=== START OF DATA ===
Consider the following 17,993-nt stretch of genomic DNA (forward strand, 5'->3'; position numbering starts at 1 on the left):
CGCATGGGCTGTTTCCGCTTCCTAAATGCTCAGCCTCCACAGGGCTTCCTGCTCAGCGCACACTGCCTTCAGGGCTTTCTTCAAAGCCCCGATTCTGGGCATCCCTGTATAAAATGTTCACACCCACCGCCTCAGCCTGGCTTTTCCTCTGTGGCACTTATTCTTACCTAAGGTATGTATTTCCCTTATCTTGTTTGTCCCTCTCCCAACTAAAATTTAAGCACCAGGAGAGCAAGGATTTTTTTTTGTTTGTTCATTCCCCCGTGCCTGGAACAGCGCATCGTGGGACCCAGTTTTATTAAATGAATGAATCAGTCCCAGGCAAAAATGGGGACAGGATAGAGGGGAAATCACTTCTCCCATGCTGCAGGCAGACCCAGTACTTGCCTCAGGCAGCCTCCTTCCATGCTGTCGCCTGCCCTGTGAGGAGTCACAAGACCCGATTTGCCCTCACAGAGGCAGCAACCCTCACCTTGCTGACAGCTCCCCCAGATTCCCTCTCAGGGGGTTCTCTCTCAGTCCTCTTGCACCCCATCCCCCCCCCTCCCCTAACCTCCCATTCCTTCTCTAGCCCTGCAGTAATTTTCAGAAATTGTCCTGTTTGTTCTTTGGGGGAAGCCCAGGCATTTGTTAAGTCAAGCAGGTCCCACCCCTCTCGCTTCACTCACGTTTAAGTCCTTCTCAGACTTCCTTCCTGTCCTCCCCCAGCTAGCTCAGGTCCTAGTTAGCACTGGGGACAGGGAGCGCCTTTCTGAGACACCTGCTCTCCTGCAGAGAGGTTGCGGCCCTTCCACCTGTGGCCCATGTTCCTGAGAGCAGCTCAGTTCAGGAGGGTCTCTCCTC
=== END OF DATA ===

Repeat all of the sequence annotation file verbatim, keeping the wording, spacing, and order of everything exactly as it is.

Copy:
Consider the following 17,993-nt stretch of genomic DNA (forward strand, 5'->3'; position numbering starts at 1 on the left):
CGCATGGGCTGTTTCCGCTTCCTAAATGCTCAGCCTCCACAGGGCTTCCTGCTCAGCGCACACTGCCTTCAGGGCTTTCTTCAAAGCCCCGATTCTGGGCATCCCTGTATAAAATGTTCACACCCACCGCCTCAGCCTGGCTTTTCCTCTGTGGCACTTATTCTTACCTAAGGTATGTATTTCCCTTATCTTGTTTGTCCCTCTCCCAACTAAAATTTAAGCACCAGGAGAGCAAGGATTTTTTTTTGTTTGTTCATTCCCCCGTGCCTGGAACAGCGCATCGTGGGACCCAGTTTTATTAAATGAATGAATCAGTCCCAGGCAAAAATGGGGACAGGATAGAGGGGAAATCACTTCTCCCATGCTGCAGGCAGACCCAGTACTTGCCTCAGGCAGCCTCCTTCCATGCTGTCGCCTGCCCTGTGAGGAGTCACAAGACCCGATTTGCCCTCACAGAGGCAGCAACCCTCACCTTGCTGACAGCTCCCCCAGATTCCCTCTCAGGGGGTTCTCTCTCAGTCCTCTTGCACCCCATCCCCCCCCCTCCCCTAACCTCCCATTCCTTCTCTAGCCCTGCAGTAATTTTCAGAAATTGTCCTGTTTGTTCTTTGGGGGAAGCCCAGGCATTTGTTAAGTCAAGCAGGTCCCACCCCTCTCGCTTCACTCACGTTTAAGTCCTTCTCAGACTTCCTTCCTGTCCTCCCCCAGCTAGCTCAGGTCCTAGTTAGCACTGGGGACAGGGAGCGCCTTTCTGAGACACCTGCTCTCCTGCAGAGAGGTTGCGGCCCTTCCACCTGTGGCCCATGTTCCTGAGAGCAGCTCAGTTCAGGAGGGTCTCTCCTC